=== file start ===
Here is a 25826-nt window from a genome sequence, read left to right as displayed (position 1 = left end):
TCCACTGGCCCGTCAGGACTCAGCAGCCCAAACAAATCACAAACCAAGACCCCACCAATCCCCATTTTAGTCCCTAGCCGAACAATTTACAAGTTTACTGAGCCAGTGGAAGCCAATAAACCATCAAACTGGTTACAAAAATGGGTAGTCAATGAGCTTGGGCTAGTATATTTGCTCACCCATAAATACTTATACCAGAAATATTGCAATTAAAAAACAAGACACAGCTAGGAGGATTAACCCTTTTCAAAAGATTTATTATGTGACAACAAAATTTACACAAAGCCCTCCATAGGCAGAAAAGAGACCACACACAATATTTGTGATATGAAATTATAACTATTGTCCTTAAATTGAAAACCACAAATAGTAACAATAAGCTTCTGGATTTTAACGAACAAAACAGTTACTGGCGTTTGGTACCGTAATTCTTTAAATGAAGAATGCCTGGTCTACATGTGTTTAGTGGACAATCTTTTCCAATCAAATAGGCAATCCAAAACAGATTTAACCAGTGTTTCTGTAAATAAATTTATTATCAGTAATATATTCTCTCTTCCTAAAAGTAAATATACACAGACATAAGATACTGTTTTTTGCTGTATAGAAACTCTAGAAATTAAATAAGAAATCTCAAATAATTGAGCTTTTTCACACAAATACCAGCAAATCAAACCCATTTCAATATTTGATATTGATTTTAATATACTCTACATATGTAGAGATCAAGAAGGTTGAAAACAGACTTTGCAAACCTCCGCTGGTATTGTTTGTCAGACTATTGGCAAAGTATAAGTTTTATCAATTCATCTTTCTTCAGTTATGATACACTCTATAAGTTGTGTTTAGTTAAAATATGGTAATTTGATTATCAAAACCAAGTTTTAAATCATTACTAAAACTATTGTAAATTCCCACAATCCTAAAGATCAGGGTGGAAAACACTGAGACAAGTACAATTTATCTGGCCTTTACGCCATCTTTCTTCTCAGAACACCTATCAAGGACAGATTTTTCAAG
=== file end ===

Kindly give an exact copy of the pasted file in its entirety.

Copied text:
Here is a 25826-nt window from a genome sequence, read left to right as displayed (position 1 = left end):
TCCACTGGCCCGTCAGGACTCAGCAGCCCAAACAAATCACAAACCAAGACCCCACCAATCCCCATTTTAGTCCCTAGCCGAACAATTTACAAGTTTACTGAGCCAGTGGAAGCCAATAAACCATCAAACTGGTTACAAAAATGGGTAGTCAATGAGCTTGGGCTAGTATATTTGCTCACCCATAAATACTTATACCAGAAATATTGCAATTAAAAAACAAGACACAGCTAGGAGGATTAACCCTTTTCAAAAGATTTATTATGTGACAACAAAATTTACACAAAGCCCTCCATAGGCAGAAAAGAGACCACACACAATATTTGTGATATGAAATTATAACTATTGTCCTTAAATTGAAAACCACAAATAGTAACAATAAGCTTCTGGATTTTAACGAACAAAACAGTTACTGGCGTTTGGTACCGTAATTCTTTAAATGAAGAATGCCTGGTCTACATGTGTTTAGTGGACAATCTTTTCCAATCAAATAGGCAATCCAAAACAGATTTAACCAGTGTTTCTGTAAATAAATTTATTATCAGTAATATATTCTCTCTTCCTAAAAGTAAATATACACAGACATAAGATACTGTTTTTTGCTGTATAGAAACTCTAGAAATTAAATAAGAAATCTCAAATAATTGAGCTTTTTCACACAAATACCAGCAAATCAAACCCATTTCAATATTTGATATTGATTTTAATATACTCTACATATGTAGAGATCAAGAAGGTTGAAAACAGACTTTGCAAACCTCCGCTGGTATTGTTTGTCAGACTATTGGCAAAGTATAAGTTTTATCAATTCATCTTTCTTCAGTTATGATACACTCTATAAGTTGTGTTTAGTTAAAATATGGTAATTTGATTATCAAAACCAAGTTTTAAATCATTACTAAAACTATTGTAAATTCCCACAATCCTAAAGATCAGGGTGGAAAACACTGAGACAAGTACAATTTATCTGGCCTTTACGCCATCTTTCTTCTCAGAACACCTATCAAGGACAGATTTTTCAAG